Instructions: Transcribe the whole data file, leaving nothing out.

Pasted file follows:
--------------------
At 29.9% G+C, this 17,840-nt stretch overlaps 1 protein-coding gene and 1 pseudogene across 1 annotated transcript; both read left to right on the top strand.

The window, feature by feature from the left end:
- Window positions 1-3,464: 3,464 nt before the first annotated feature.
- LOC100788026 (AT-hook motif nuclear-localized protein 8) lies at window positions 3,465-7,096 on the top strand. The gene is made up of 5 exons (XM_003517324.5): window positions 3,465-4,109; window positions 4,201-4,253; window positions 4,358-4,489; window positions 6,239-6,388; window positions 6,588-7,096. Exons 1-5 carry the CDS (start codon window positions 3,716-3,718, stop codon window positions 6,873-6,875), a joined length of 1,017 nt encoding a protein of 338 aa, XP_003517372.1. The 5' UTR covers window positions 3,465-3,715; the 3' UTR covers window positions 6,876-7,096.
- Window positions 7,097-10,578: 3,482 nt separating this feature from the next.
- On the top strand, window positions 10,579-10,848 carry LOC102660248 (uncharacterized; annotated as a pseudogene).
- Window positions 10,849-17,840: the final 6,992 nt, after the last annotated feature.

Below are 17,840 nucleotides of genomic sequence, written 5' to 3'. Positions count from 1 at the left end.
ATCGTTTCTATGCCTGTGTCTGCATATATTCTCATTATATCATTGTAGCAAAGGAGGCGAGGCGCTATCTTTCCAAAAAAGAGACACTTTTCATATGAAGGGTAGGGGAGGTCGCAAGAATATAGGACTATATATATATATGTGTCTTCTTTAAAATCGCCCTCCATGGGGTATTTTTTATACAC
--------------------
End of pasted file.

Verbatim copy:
At 29.9% G+C, this 17,840-nt stretch overlaps 1 protein-coding gene and 1 pseudogene across 1 annotated transcript; both read left to right on the top strand.

The window, feature by feature from the left end:
- Window positions 1-3,464: 3,464 nt before the first annotated feature.
- LOC100788026 (AT-hook motif nuclear-localized protein 8) lies at window positions 3,465-7,096 on the top strand. The gene is made up of 5 exons (XM_003517324.5): window positions 3,465-4,109; window positions 4,201-4,253; window positions 4,358-4,489; window positions 6,239-6,388; window positions 6,588-7,096. Exons 1-5 carry the CDS (start codon window positions 3,716-3,718, stop codon window positions 6,873-6,875), a joined length of 1,017 nt encoding a protein of 338 aa, XP_003517372.1. The 5' UTR covers window positions 3,465-3,715; the 3' UTR covers window positions 6,876-7,096.
- Window positions 7,097-10,578: 3,482 nt separating this feature from the next.
- On the top strand, window positions 10,579-10,848 carry LOC102660248 (uncharacterized; annotated as a pseudogene).
- Window positions 10,849-17,840: the final 6,992 nt, after the last annotated feature.

Below are 17,840 nucleotides of genomic sequence, written 5' to 3'. Positions count from 1 at the left end.
ATCGTTTCTATGCCTGTGTCTGCATATATTCTCATTATATCATTGTAGCAAAGGAGGCGAGGCGCTATCTTTCCAAAAAAGAGACACTTTTCATATGAAGGGTAGGGGAGGTCGCAAGAATATAGGACTATATATATATATGTGTCTTCTTTAAAATCGCCCTCCATGGGGTATTTTTTATACAC